Some writers, British or otherwise, try to give words to the voices they hear in other languages. Here are the words of a Palestinian voice I’m hearing tonight. Perhaps it’s the voice of several loved ones, but also the voice of many I don’t have the privilege of knowing. Listen to the words the voice is quietly saying:
“So we know, don’t we? This is life and we live it, and we don’t repeat ourselves too much. Naturally we argue sometimes. Oddly enough we are among the world’s experts in making the best of it. The lies still being told against us are more than sixty years old. They wall us in ceaselessly. Nevertheless, and despite some of what happens every minute of the day, we make the most of it. But for this life of ours not to become the living death which it also is, we have to continue – nothing can stop us – to proclaim and insist to the world that what we are being forced to live is a monstrous injustice……. Isn’t this how it is?”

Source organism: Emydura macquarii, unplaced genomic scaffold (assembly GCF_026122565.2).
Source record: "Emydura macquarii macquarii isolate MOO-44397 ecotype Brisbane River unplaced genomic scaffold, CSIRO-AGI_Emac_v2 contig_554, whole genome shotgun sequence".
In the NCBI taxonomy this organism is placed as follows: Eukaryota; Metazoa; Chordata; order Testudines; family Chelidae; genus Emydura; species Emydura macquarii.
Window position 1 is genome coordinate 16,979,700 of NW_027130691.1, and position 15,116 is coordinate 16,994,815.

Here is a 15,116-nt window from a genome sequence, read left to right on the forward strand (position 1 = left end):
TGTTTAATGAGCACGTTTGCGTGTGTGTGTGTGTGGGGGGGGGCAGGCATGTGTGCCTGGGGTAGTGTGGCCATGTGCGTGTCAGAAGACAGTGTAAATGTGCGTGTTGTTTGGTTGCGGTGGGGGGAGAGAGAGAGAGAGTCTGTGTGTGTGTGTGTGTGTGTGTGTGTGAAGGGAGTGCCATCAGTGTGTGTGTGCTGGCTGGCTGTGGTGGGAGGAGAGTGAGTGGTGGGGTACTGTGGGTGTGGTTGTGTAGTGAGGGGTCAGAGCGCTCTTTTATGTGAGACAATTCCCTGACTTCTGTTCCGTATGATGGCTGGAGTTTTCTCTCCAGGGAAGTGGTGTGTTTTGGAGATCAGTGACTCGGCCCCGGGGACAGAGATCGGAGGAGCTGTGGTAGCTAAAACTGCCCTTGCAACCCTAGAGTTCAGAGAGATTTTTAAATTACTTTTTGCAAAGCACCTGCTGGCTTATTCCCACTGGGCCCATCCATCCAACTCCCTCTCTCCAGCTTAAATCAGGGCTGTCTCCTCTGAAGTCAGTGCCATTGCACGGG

John Berger / May 2012
[Naomi Foyle writes:] Capitalising on my visit to the West Bank to visit The Freedom Theatre, PACBI arranged an opportunity for me to share news of BWISP activities with a Palestinian audience, and to learn more about their struggle against Israeli apartheid in a panel discussion with Murad al-Soudani, Secretary-General of the General Union of Palestinian Writers.
The event, held at the Al-Bireh Municipality Hall and chaired by Dr Samia Botmeh, was very well-attended, especially considering that Nakba Commemoration Day and Hunger Strike Solidarity demonstrations were still on-going. Over fifty people were present, filling the hall, and many made contributions to the Q & A. The key results were:
- the creation of an event that broke the cultural siege on the West Bank – let us not forget that I had to hide my visit from Israeli officials or risk certain deportation;
- an opportunity for political networking that clearly demonstrated the current mood of hope, determination and solidarity that characterises the whole BDS campaign;
- the promise of greater strategic links in the future between BWISP and GUPW.